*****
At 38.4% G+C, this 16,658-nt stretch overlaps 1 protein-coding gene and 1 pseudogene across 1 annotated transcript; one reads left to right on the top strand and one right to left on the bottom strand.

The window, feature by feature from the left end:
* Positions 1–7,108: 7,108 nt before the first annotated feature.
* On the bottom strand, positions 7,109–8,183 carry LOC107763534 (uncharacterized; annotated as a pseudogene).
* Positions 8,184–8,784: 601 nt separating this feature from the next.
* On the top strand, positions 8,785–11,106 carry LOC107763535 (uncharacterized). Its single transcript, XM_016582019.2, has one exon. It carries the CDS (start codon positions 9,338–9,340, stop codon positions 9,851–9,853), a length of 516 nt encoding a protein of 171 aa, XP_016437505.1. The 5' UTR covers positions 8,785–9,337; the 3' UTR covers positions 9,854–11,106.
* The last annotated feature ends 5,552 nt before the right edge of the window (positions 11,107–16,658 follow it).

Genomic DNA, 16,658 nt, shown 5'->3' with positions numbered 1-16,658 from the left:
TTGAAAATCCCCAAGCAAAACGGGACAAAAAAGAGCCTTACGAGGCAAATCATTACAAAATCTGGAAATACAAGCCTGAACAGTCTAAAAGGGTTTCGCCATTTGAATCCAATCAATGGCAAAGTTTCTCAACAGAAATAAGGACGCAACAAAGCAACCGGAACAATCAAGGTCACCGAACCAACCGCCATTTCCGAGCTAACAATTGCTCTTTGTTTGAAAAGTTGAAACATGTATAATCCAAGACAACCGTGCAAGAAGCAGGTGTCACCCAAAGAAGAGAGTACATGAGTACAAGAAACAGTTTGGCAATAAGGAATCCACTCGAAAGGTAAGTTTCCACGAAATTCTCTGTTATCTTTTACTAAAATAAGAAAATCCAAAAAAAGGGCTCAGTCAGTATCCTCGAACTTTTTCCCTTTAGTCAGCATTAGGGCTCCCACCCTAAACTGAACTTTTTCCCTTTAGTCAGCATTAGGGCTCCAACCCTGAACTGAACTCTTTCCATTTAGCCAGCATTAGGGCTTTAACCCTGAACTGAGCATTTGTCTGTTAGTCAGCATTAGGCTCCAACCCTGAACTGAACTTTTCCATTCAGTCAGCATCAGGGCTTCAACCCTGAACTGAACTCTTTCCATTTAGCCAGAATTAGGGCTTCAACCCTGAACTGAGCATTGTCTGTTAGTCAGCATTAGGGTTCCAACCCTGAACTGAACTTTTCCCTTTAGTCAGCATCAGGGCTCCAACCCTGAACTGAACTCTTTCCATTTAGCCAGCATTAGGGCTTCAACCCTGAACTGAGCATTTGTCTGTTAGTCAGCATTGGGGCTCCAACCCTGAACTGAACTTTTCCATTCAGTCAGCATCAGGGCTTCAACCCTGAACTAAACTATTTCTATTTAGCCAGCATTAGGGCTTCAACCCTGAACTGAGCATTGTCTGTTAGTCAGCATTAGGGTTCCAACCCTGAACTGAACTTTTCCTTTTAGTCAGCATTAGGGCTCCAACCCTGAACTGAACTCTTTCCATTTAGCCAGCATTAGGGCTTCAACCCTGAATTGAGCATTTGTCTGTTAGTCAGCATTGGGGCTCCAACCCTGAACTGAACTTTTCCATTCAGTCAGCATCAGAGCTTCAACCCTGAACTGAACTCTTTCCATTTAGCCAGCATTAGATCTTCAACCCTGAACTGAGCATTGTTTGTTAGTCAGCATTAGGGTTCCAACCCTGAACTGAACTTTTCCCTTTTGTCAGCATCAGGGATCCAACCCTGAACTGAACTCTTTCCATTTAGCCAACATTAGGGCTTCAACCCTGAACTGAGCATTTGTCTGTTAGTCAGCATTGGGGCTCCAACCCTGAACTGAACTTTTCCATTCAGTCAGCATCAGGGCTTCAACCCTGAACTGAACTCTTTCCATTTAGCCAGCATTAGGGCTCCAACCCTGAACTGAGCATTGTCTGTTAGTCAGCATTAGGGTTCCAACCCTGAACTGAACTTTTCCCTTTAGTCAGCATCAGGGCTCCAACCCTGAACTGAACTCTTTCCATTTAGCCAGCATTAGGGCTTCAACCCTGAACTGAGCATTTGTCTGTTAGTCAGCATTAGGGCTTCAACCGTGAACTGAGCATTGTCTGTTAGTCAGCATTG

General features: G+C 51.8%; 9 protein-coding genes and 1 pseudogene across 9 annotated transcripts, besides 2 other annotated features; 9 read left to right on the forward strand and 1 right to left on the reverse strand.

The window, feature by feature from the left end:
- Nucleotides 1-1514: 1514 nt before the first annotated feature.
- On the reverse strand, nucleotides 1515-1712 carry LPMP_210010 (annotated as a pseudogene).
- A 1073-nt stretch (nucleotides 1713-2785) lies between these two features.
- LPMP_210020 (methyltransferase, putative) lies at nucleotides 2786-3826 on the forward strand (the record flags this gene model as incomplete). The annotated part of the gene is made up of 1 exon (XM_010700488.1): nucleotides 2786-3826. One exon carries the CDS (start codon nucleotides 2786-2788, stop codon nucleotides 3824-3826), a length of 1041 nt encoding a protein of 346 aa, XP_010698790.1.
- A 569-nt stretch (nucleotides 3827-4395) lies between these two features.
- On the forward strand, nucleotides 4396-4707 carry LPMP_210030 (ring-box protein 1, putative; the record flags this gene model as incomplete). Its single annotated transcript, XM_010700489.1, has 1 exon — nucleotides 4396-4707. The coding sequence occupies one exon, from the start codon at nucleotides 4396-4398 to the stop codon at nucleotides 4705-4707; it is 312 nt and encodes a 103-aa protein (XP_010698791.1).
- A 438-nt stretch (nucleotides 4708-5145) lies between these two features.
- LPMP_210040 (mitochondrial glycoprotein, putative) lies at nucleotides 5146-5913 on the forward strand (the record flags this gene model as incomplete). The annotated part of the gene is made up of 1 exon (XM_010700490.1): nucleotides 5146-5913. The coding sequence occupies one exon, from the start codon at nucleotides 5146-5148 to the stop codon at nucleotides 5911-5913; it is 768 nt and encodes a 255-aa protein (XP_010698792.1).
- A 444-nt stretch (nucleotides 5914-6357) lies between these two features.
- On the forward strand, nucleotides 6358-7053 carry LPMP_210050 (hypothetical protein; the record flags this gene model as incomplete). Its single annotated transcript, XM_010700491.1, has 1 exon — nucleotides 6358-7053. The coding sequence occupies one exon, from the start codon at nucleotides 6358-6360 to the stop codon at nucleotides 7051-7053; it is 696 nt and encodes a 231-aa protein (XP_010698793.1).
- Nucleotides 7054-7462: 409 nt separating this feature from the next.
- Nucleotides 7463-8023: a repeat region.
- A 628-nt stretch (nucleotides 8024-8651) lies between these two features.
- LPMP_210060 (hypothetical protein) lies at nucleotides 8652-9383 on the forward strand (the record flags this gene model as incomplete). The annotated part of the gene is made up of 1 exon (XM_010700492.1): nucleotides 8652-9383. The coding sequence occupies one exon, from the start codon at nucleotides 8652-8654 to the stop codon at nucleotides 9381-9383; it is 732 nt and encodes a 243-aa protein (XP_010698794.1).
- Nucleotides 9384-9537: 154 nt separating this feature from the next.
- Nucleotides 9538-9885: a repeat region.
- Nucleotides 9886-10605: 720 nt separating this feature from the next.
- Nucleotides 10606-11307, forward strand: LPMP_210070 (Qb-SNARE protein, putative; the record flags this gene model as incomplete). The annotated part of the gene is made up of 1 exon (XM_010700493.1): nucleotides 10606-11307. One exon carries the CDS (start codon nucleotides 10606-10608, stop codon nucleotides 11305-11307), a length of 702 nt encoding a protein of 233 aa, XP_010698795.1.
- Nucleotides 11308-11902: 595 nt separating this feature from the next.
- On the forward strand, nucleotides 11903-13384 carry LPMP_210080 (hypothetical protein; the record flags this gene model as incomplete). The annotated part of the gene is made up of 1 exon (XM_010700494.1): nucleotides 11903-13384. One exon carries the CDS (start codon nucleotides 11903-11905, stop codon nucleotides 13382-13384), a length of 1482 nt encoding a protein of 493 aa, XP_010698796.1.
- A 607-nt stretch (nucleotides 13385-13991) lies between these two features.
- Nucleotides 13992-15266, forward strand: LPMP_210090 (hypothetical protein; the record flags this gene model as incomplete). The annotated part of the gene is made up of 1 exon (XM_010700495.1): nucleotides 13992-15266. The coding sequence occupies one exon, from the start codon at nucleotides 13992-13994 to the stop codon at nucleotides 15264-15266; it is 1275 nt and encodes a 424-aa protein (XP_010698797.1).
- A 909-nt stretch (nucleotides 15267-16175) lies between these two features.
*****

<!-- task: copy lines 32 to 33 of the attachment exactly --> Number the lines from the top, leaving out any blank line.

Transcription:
- A 607-nt stretch (nucleotides 13385-13991) lies between these two features.
- Nucleotides 13992-15266, forward strand: LPMP_210090 (hypothetical protein; the record flags this gene model as incomplete). The annotated part of the gene is made up of 1 exon (XM_010700495.1): nucleotides 13992-15266. The coding sequence occupies one exon, from the start codon at nucleotides 13992-13994 to the stop codon at nucleotides 15264-15266; it is 1275 nt and encodes a 424-aa protein (XP_010698797.1).